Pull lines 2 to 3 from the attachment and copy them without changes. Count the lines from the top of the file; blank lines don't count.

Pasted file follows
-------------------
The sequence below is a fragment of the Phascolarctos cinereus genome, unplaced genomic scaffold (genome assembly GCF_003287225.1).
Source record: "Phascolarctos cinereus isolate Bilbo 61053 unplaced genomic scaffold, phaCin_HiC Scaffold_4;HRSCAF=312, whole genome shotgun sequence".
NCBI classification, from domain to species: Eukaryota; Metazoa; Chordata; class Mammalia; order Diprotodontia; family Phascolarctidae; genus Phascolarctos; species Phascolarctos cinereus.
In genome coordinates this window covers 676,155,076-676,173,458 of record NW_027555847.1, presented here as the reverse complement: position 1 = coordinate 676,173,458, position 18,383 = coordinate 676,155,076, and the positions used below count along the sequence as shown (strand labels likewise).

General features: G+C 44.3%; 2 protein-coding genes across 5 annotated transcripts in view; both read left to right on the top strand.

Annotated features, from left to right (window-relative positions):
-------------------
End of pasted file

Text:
Source record: "Phascolarctos cinereus isolate Bilbo 61053 unplaced genomic scaffold, phaCin_HiC Scaffold_4;HRSCAF=312, whole genome shotgun sequence".
NCBI classification, from domain to species: Eukaryota; Metazoa; Chordata; class Mammalia; order Diprotodontia; family Phascolarctidae; genus Phascolarctos; species Phascolarctos cinereus.